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Seeking Solutions: Maximizing American Talent by Advancing Women of Color in Academia - Summary of a Conference Report Dissemination Event
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2101 Constitution Ave, NW, Washington, DC 20418
11:30 am, 5/1/2014
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Brazilian Academy of Sciences establishes a “Women for Science Working Group”

December, 2010

The Brazilian Academy decided to establish and fund a Women for Science Working Group (WG). This WG will hold its first meeting in early 2011 to discuss its objectives and working plan; and in the second quarter of 2011 a national workshop will take place to discuss the strategies for the sensitizing of the Brazilian scientific community to the need of promoting a more favorable environment for the participation of women in the areas of Science and Technology (S&T) in Brazil.
The Brazilian Academy of Sciences is indeed deeply concerned with gender barriers in S&T, not only because of moral considerations, but also for practical reasons. Science and engineering,  which are key tools and catalysts  for development and prosperity of society in the XXI century, are deprived every day of the stimulation that would result from the full inclusion of women, who would contribute a wealth of talents, vision and experiences. If society wishes to strengthen science and spread its values throughout the world, facilitating as much as possible its capacity to generate benefits and advancements to humankind, talent needs to be sought wherever it is.  Scientific and technological entrepreneurship must belong to all, independent of nationality, religious belief, social background, ethnicity, or sex.
A first step by the Brazilian Academy in an effort to collaborate more effectively in cultivating a more inclusive environment for women in science in Brazil was the establishment of a partnership with L’Oreal Brazil in January 2006, when a national “For Women in Science” prize was launched. With the objective of encouraging the participation of Brazilian women in science, each year a group of talented young researchers who specialized in various fields in science were selected to receive a $20,000 grant to support their work. Since 2006, 33 women researchers from different regions of the country have received this prize, honoring a new generation of Brazilian scientists who, by their example, inspire new talents and future generations.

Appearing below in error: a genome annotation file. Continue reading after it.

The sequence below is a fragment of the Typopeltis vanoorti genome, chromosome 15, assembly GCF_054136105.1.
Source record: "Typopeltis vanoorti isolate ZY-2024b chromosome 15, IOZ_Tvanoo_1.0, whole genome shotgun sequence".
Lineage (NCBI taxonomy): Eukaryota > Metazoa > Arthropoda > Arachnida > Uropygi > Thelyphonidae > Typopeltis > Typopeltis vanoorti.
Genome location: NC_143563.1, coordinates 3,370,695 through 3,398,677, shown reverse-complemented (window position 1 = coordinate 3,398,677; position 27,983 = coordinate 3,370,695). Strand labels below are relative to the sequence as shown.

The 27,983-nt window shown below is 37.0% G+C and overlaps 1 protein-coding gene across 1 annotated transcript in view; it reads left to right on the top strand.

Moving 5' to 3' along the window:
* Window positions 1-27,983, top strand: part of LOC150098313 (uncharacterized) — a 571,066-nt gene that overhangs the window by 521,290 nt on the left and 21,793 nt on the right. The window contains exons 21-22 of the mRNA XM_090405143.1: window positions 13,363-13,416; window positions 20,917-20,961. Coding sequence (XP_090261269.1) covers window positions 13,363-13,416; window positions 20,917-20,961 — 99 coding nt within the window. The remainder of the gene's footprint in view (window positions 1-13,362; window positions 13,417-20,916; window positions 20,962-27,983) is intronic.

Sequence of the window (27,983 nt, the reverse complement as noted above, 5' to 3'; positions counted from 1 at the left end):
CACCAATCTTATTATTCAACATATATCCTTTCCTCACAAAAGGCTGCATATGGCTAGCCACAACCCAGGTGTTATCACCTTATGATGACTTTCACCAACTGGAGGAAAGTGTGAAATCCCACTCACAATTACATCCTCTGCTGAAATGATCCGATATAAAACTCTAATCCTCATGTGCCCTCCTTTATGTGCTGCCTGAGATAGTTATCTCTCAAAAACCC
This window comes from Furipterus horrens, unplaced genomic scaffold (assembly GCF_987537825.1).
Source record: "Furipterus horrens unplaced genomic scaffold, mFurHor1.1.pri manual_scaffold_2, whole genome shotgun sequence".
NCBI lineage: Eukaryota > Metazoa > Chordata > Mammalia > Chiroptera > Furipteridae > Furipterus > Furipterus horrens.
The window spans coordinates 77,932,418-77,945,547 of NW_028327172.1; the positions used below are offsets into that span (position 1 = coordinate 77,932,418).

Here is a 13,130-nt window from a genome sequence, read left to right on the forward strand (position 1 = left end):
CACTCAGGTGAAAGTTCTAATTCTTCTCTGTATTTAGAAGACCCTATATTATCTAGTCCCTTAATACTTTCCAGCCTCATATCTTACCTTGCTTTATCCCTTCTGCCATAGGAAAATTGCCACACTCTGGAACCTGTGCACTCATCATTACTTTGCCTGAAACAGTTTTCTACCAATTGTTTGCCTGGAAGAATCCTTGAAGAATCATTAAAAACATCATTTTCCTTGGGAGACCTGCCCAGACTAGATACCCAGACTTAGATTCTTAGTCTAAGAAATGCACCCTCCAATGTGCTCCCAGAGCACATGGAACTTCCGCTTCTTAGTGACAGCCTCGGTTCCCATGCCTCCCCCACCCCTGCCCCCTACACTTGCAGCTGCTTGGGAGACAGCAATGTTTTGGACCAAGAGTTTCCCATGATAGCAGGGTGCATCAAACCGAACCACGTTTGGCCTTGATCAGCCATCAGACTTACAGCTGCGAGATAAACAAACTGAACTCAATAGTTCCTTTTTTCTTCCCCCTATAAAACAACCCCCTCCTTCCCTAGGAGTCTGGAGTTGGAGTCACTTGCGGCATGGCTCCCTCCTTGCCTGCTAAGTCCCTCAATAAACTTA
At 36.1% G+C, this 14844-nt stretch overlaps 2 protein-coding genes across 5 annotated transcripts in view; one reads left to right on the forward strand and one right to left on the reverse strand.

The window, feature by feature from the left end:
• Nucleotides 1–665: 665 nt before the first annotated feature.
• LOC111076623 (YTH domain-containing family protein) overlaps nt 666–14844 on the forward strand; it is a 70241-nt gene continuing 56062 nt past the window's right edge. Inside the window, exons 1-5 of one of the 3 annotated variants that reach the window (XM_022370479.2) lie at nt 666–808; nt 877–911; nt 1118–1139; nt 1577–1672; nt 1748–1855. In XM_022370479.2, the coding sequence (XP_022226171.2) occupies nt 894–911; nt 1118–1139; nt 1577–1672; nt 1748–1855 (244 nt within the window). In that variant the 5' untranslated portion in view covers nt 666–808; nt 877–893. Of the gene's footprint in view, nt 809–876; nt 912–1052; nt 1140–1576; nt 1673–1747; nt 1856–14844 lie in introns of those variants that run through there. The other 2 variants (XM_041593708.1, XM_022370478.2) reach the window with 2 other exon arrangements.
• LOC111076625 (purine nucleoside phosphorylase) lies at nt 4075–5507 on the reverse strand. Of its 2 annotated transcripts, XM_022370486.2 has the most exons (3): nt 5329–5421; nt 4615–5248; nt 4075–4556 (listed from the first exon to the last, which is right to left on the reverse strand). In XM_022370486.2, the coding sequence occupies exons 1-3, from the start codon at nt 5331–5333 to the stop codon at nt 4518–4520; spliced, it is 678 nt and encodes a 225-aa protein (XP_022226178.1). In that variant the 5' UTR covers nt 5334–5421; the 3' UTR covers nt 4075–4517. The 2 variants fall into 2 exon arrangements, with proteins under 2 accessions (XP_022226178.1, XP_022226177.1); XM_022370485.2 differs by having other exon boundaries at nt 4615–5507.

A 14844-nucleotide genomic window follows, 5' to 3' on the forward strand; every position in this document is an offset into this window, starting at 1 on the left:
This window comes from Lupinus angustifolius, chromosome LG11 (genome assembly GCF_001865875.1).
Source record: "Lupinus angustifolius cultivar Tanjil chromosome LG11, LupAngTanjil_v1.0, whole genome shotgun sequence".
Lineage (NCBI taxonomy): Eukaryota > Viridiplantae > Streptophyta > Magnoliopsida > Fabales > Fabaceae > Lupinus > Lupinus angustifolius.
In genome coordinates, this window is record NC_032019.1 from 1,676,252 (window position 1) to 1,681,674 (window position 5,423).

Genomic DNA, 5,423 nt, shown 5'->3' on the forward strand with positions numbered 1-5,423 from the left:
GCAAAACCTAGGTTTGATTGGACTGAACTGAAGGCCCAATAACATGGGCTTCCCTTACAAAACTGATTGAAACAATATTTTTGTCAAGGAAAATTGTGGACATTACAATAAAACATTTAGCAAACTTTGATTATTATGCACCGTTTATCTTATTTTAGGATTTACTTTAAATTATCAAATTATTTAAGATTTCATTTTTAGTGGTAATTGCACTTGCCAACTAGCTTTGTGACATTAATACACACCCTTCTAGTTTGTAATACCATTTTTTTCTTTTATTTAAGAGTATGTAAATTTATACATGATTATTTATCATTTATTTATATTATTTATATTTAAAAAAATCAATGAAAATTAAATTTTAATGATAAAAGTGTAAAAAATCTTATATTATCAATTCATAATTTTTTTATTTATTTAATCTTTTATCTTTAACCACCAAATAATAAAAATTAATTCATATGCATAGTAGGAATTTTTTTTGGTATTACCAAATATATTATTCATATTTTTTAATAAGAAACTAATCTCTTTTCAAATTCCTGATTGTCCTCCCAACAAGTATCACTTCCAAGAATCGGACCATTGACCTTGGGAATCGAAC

More recently, in June 2010, the Brazilian Academy of Sciences hosted the 7th Meeting of the National Focal Points of the Inter-American Network of Academies of Science (IANAS) Science Education Program in Rio de Janeiro. Understanding the shortcomings of traditional science education that affect girls and women, the meeting focused on gender issues in science education and discussed the empowerment of girls and women in S&T as well as the role of the Academies in removing obstacles to this enterprise. The day preceding this meeting, the IANAS Women-for-Science Working Group (WfS-WG), chaired by Johanna (Anneke) Levelt Sengers from the U.S. National Academy of Science (NAS) and the National Academy of Engineering (NAE) was launched in Rio. The synergy created by this meeting – which assembled participants from the Brazil National Ministry (Secretariat) for Policies for Women, the Third World Organization for Women in Science (TWOWS), the Brazilian Chapter of the Gender Advisory Board (GAB-Brazil), the UNESCO Regional Chair “Women, Science & Technology in Latin America”, IANAS, and IANAS WfS-WG, as well as a hundred teachers who are engaged in science education from public schools in Rio de Janeiro – motivated the Brazilian Academy to establish a Women for Science Working Group. Four Brazilian laureates of the L’Oreal for Women in Science Prize – Mayana Zatz (2001), Lúcia Previato (2004), Belita Koiller (2005), and Beatriz Barbuy (2009) – all full members of the Brazilian Academy of Sciences, will participate in this effort.